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Why potty training regression happens, and how to get your child back on track

Sept. 10, 2019
Why potty training regression happens, and how to get your child back on track

Ask any veteran parent, and they’ll tell you: Potty training is no easy task. Regardless of how you go about it, toilet training rarely plays out without wet floors, dirty undies and a few stubborn standoffs. So once your child ditches the diapers, of course it’s cause for celebration. But what happens when they start having accidents more often than not?

Relax, it’s potty training regression, and while it’s frustrating, it’s usually short-lived and easy to steer back on track. Here are expert (and veteran mom!) tips for dealing with toddler potty training regression.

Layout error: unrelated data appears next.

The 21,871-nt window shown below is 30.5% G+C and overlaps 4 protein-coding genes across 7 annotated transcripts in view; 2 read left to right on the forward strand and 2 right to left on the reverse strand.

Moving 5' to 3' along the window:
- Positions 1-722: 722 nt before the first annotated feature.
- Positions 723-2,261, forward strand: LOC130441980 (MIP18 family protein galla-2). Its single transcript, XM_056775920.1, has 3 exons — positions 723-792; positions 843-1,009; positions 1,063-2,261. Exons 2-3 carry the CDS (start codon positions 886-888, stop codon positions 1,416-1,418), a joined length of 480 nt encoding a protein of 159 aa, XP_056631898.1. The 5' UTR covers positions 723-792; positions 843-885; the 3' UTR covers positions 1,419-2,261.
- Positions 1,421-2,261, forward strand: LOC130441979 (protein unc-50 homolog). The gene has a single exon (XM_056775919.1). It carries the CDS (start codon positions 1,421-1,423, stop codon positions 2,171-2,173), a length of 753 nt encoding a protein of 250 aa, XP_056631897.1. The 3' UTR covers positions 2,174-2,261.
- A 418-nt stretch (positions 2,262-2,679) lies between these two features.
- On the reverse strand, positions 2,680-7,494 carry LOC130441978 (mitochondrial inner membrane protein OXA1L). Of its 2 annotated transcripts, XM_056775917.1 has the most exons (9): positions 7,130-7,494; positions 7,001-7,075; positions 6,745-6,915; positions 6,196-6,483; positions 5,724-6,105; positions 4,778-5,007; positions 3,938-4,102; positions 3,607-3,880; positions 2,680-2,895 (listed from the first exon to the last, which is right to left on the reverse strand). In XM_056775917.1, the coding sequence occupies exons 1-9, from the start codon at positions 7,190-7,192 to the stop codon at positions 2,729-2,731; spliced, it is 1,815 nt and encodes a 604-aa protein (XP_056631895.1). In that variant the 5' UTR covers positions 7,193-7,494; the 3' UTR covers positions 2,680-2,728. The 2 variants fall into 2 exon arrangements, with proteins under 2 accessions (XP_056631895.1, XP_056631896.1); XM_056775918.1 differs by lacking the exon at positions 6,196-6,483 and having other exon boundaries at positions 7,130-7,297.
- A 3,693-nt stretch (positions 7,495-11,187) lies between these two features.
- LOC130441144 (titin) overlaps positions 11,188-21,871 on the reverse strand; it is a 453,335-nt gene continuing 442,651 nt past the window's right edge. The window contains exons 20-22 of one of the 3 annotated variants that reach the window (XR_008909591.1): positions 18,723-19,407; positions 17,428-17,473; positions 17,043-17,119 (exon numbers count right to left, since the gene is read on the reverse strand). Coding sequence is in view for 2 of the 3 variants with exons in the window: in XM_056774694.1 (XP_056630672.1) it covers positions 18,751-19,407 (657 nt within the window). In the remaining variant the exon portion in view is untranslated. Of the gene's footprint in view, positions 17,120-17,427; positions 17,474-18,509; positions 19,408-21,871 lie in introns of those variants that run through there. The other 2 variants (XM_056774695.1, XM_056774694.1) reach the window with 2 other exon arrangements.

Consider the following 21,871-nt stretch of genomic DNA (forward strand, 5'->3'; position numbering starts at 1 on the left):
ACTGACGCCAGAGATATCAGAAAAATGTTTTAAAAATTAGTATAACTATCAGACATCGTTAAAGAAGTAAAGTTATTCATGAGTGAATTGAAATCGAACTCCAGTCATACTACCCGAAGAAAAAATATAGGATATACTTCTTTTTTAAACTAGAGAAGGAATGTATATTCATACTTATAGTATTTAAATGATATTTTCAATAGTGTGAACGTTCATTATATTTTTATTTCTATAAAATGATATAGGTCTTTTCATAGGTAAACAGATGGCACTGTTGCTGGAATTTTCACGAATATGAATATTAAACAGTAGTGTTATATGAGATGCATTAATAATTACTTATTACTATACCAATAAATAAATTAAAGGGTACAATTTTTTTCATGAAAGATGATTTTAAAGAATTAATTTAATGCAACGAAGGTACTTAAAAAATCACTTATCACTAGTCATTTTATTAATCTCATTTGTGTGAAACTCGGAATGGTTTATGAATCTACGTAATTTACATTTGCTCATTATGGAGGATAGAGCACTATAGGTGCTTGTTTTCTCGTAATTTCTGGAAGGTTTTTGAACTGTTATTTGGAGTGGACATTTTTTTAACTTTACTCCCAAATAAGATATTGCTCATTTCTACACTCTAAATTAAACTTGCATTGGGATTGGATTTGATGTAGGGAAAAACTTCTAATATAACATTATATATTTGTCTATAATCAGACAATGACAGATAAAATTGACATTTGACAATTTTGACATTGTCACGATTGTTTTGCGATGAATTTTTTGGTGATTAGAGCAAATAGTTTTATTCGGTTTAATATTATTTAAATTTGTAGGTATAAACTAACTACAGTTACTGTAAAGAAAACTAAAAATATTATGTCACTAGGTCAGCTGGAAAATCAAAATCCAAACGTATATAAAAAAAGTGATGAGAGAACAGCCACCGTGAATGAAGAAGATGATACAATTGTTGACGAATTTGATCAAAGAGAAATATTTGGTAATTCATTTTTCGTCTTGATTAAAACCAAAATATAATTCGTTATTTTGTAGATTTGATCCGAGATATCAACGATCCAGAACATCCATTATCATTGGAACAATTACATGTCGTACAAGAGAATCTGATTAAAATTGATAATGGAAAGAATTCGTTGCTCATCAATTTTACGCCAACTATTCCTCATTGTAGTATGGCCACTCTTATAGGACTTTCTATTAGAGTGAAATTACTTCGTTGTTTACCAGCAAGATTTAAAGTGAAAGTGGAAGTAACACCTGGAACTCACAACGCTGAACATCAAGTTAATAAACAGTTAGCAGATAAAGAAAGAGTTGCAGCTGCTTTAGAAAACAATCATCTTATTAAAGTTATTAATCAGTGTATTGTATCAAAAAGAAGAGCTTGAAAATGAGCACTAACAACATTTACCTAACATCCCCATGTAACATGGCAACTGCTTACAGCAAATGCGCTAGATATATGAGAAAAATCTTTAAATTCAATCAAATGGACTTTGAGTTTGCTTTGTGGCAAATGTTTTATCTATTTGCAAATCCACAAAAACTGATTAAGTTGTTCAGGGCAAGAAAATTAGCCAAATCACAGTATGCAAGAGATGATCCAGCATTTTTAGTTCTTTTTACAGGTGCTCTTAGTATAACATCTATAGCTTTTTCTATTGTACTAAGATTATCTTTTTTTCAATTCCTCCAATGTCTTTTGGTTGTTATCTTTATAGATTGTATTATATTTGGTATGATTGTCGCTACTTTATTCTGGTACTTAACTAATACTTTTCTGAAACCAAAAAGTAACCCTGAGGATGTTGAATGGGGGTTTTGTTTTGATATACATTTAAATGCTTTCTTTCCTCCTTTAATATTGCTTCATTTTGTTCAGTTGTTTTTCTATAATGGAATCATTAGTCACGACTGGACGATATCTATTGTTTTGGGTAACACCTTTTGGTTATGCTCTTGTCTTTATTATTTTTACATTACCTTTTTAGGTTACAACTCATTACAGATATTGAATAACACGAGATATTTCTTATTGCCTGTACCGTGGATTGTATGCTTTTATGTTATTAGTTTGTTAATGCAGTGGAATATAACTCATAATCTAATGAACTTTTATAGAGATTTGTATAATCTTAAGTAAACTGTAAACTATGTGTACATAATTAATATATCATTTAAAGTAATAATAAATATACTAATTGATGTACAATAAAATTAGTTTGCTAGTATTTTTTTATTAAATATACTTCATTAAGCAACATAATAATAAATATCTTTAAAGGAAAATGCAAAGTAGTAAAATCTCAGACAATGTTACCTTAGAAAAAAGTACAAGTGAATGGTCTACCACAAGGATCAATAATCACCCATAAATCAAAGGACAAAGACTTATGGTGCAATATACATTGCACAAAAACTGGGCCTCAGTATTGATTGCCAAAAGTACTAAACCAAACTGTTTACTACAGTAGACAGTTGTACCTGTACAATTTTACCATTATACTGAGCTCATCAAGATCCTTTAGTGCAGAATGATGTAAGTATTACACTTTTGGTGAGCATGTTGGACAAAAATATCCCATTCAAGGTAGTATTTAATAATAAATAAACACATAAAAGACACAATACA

Why does potty training regression happen?

The child isn’t ready

According to Dr. Nick DeBlasio, medical director of the Pediatric Primary Care Center at Cincinnati Children’s Hospital Medical Center, the most common reason for potty training regression is a child being trained too early. 

“I see it in my practice all the time,” DeBlasio says. “After weeks or even months of doing well, kids slowly lose interest in the potty and start having accidents again. Usually the underlying reason for the potty regression is the parents were ready for the child to be potty trained, not the child.”

The reason kids often start out strong with toilet training, according to DeBlasio, is because 

it’s something new and exciting, and they’re eager to please their parents. But, depending on the child, the novelty wears off in time and making it to the potty becomes less of a priority. 

“The key to a child being successfully potty trained is that the child is self-motivated, not parent-motivated,” he says.

In other words, your child is using the potty because they want to, not because mom and dad do a happy dance or give them a few stickers.